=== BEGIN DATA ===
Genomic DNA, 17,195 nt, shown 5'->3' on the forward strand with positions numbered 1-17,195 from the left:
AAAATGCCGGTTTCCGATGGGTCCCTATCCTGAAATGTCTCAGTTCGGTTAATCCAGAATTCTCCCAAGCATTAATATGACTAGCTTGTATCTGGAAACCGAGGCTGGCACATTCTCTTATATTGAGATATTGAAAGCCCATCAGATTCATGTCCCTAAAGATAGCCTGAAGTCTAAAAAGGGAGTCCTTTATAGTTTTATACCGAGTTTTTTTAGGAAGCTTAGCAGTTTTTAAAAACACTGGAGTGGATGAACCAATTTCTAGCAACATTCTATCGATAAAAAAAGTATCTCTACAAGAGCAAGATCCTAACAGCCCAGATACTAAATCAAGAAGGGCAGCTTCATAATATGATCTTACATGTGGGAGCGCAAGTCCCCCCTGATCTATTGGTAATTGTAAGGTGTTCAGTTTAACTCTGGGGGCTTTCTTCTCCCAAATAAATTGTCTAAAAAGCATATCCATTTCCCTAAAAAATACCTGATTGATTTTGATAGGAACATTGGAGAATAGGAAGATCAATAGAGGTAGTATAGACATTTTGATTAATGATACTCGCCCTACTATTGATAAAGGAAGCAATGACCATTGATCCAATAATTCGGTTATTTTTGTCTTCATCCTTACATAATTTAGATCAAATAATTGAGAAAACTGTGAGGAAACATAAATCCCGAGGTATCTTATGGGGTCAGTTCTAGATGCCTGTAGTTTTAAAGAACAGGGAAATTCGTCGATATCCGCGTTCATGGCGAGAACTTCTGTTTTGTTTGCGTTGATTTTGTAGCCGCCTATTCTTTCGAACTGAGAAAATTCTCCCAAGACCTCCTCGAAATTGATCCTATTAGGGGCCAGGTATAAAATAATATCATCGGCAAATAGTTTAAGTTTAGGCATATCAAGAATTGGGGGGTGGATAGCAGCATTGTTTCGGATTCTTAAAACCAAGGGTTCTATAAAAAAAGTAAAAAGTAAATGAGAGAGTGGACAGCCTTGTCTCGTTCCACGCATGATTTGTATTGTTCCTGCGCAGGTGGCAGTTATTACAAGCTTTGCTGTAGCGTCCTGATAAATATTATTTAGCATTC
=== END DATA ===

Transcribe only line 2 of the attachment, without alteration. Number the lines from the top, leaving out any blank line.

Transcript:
AAAATGCCGGTTTCCGATGGGTCCCTATCCTGAAATGTCTCAGTTCGGTTAATCCAGAATTCTCCCAAGCATTAATATGACTAGCTTGTATCTGGAAACCGAGGCTGGCACATTCTCTTATATTGAGATATTGAAAGCCCATCAGATTCATGTCCCTAAAGATAGCCTGAAGTCTAAAAAGGGAGTCCTTTATAGTTTTATACCGAGTTTTTTTAGGAAGCTTAGCAGTTTTTAAAAACACTGGAGTGGATGAACCAATTTCTAGCAACATTCTATCGATAAAAAAAGTATCTCTACAAGAGCAAGATCCTAACAGCCCAGATACTAAATCAAGAAGGGCAGCTTCATAATATGATCTTACATGTGGGAGCGCAAGTCCCCCCTGATCTATTGGTAATTGTAAGGTGTTCAGTTTAACTCTGGGGGCTTTCTTCTCCCAAATAAATTGTCTAAAAAGCATATCCATTTCCCTAAAAAATACCTGATTGATTTTGATAGGAACATTGGAGAATAGGAAGATCAATAGAGGTAGTATAGACATTTTGATTAATGATACTCGCCCTACTATTGATAAAGGAAGCAATGACCATTGATCCAATAATTCGGTTATTTTTGTCTTCATCCTTACATAATTTAGATCAAATAATTGAGAAAACTGTGAGGAAACATAAATCCCGAGGTATCTTATGGGGTCAGTTCTAGATGCCTGTAGTTTTAAAGAACAGGGAAATTCGTCGATATCCGCGTTCATGGCGAGAACTTCTGTTTTGTTTGCGTTGATTTTGTAGCCGCCTATTCTTTCGAACTGAGAAAATTCTCCCAAGACCTCCTCGAAATTGATCCTATTAGGGGCCAGGTATAAAATAATATCATCGGCAAATAGTTTAAGTTTAGGCATATCAAGAATTGGGGGGTGGATAGCAGCATTGTTTCGGATTCTTAAAACCAAGGGTTCTATAAAAAAAGTAAAAAGTAAATGAGAGAGTGGACAGCCTTGTCTCGTTCCACGCATGATTTGTATTGTTCCTGCGCAGGTGGCAGTTATTACAAGCTTTGCTGTAGCGTCCTGATAAATATTATTTAGCATTC